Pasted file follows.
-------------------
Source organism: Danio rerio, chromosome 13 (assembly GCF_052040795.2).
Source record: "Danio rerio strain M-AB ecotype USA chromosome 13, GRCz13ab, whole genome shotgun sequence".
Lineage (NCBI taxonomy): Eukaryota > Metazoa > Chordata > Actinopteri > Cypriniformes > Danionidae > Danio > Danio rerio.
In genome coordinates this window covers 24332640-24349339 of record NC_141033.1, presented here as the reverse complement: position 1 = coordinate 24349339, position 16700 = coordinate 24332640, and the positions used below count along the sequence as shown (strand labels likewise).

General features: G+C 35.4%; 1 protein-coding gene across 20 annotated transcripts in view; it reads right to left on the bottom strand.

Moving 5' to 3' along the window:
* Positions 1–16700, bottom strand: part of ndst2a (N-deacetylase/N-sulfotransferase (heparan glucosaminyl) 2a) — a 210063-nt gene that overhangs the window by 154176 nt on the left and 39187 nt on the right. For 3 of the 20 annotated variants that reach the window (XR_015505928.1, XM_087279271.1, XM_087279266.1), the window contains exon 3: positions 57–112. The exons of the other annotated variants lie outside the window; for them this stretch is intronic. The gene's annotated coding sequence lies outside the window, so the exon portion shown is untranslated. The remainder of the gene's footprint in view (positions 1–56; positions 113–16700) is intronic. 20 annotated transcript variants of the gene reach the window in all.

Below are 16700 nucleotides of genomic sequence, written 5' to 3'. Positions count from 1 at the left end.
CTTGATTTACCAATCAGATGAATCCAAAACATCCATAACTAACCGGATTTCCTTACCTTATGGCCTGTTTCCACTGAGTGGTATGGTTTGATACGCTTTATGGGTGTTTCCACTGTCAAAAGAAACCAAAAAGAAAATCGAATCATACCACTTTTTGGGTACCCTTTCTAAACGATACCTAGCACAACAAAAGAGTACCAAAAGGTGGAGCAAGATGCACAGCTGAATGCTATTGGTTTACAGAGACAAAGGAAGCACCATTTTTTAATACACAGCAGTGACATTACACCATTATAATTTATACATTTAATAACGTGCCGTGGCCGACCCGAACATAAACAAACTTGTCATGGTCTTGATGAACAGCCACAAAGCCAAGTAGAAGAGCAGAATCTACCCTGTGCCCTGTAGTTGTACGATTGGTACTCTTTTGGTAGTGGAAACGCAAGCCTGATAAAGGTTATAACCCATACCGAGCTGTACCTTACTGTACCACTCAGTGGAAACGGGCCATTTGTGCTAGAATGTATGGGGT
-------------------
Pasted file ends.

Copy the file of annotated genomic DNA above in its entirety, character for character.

Source organism: Danio rerio, chromosome 13 (assembly GCF_052040795.2).
Source record: "Danio rerio strain M-AB ecotype USA chromosome 13, GRCz13ab, whole genome shotgun sequence".
Lineage (NCBI taxonomy): Eukaryota > Metazoa > Chordata > Actinopteri > Cypriniformes > Danionidae > Danio > Danio rerio.
In genome coordinates this window covers 24332640-24349339 of record NC_141033.1, presented here as the reverse complement: position 1 = coordinate 24349339, position 16700 = coordinate 24332640, and the positions used below count along the sequence as shown (strand labels likewise).

General features: G+C 35.4%; 1 protein-coding gene across 20 annotated transcripts in view; it reads right to left on the bottom strand.

Moving 5' to 3' along the window:
* Positions 1–16700, bottom strand: part of ndst2a (N-deacetylase/N-sulfotransferase (heparan glucosaminyl) 2a) — a 210063-nt gene that overhangs the window by 154176 nt on the left and 39187 nt on the right. For 3 of the 20 annotated variants that reach the window (XR_015505928.1, XM_087279271.1, XM_087279266.1), the window contains exon 3: positions 57–112. The exons of the other annotated variants lie outside the window; for them this stretch is intronic. The gene's annotated coding sequence lies outside the window, so the exon portion shown is untranslated. The remainder of the gene's footprint in view (positions 1–56; positions 113–16700) is intronic. 20 annotated transcript variants of the gene reach the window in all.

Below are 16700 nucleotides of genomic sequence, written 5' to 3'. Positions count from 1 at the left end.
CTTGATTTACCAATCAGATGAATCCAAAACATCCATAACTAACCGGATTTCCTTACCTTATGGCCTGTTTCCACTGAGTGGTATGGTTTGATACGCTTTATGGGTGTTTCCACTGTCAAAAGAAACCAAAAAGAAAATCGAATCATACCACTTTTTGGGTACCCTTTCTAAACGATACCTAGCACAACAAAAGAGTACCAAAAGGTGGAGCAAGATGCACAGCTGAATGCTATTGGTTTACAGAGACAAAGGAAGCACCATTTTTTAATACACAGCAGTGACATTACACCATTATAATTTATACATTTAATAACGTGCCGTGGCCGACCCGAACATAAACAAACTTGTCATGGTCTTGATGAACAGCCACAAAGCCAAGTAGAAGAGCAGAATCTACCCTGTGCCCTGTAGTTGTACGATTGGTACTCTTTTGGTAGTGGAAACGCAAGCCTGATAAAGGTTATAACCCATACCGAGCTGTACCTTACTGTACCACTCAGTGGAAACGGGCCATTTGTGCTAGAATGTATGGGGT